Proposition E asks voters to amend laws governing the creation of a state health insurance exchange. There are not costs or savings expected from this proposal.
Missouri voters will be asked Nov. 6 whether to return local control of the Police Board of Commissioners to St. Louis instead of requiring that members be appointed by the governor.
Voter identification and fair ballot language are among the primary issues the candidates hope to address.
James Pounds believes roads, over-regulation and taxes are the primary challenges facing Boone County.
Karen Miller says her rural background and wealth of experience serve her well in office.
The new House district includes a mix of neighborhoods, colleges and hospitals and a challenging array of interests.
Wayne Behymer discusses the potential pitfalls of expressing political opinions in a town the size of Columbia, where you know so many of the players.
With a little more than a week remaining before the Nov. 6 general election, some voters might still be undecided about their choice for president. Here is a look at the views of Mitt Romney and Barack Obama on some of the key issues.
Ken Jacob, the former state senator and representative, is seeking a return to the Missouri General Assembly.
The Columbia Republican and former Christian rock musician Caleb Rowden says supporting small businesses would be his priority in the legislature.
Missouri's new 44th House district features a race between Democrat Ken Jacob and Republican Caleb Rowden.
Three candidates are running to be Missouri's state treasurer — the person who manages the state's revenue and oversees unclaimed property. These candidates think their political and personal experiences qualify them for the job.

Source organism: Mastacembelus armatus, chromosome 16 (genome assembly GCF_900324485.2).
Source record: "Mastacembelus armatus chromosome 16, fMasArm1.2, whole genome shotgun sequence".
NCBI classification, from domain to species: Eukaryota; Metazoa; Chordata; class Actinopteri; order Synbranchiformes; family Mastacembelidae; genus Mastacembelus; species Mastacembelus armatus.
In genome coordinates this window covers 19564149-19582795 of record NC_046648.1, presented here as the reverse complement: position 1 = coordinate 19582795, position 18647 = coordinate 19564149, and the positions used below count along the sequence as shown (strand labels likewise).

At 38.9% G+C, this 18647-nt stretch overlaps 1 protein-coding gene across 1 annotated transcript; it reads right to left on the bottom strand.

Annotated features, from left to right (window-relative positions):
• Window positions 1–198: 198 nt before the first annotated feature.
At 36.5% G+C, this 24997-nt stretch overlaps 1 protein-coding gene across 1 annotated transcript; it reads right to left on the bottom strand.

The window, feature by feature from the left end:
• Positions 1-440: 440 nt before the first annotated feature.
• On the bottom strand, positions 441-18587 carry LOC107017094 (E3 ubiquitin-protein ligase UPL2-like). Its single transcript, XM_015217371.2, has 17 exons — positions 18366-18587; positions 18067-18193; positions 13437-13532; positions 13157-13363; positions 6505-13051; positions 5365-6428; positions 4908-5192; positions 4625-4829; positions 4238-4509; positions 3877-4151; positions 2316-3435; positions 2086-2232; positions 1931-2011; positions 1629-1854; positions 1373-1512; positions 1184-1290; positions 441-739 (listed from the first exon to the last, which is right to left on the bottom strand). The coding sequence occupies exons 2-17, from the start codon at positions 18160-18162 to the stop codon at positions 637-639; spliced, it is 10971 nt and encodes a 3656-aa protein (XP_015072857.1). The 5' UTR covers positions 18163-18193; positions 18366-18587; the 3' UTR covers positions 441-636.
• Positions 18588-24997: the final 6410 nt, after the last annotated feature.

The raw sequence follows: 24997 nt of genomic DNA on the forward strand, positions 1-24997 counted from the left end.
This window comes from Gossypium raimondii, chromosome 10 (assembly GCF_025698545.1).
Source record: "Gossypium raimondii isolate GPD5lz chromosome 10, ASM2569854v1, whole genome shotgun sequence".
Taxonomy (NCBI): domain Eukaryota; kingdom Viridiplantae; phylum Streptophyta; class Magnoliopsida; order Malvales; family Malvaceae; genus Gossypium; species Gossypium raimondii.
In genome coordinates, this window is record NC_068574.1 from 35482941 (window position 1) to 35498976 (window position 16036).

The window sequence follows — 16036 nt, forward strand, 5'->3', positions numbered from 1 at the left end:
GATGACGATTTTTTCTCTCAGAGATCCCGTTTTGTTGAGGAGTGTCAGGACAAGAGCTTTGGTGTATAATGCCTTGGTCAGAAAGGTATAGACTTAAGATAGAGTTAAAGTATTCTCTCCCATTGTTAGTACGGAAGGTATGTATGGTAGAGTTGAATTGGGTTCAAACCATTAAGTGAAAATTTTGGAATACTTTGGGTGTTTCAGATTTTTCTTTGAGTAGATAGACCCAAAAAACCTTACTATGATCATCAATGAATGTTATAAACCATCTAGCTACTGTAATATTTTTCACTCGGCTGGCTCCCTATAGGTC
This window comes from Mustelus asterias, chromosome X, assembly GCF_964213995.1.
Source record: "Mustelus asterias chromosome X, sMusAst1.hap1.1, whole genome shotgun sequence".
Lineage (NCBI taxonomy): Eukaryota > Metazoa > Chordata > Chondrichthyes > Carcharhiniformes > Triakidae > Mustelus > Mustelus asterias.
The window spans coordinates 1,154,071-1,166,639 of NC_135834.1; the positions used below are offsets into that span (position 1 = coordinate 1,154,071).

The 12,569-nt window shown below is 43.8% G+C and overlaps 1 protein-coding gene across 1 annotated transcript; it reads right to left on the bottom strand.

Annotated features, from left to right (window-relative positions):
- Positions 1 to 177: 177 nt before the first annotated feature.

Barack Obama plans to create more jobs by using some of the money saved by ending wars to build roads, bridges and other public projects. Mitt Romney stated his goal is to put 12 million unemployed Americans back to work in the next four years.
Barack Obama says he will reduce the deficit by more than $4 trillion over the next 10 years. Mitt Romney says he will cut the deficit and get the national debt under control.
Obama believes the solution to the growing costs of college tuition can be addressed through increased funding for federal programs for college students. Romney believes the decision on how to address education costs should belong to the states.
Obama plans to end government subsidies for oil companies and develop domestic production of natural gas. Romney plans to get "America and North America energy independent" by more oil drilling and permits.
Barack Obama plans to cut $487 billion in defense spending, and Mitt Romney plans to set defense spending at a floor of 4 percent of the nation's GDP.
President Barack Obama and former Massachusetts Gov. Mitt Romney have opposing visions of federal health policy.
Mitt Romney believes that marriage should be between a man and a woman, and Barack Obama supports same-sex marriage.
Barack Obama and Mitt Romney differ on their abortion stances. Obama thinks abortion is a personal, nonpolitical issue, and Romney wants to overturn Roe vs. Wade and leave it up to the states to determine their own abortion laws.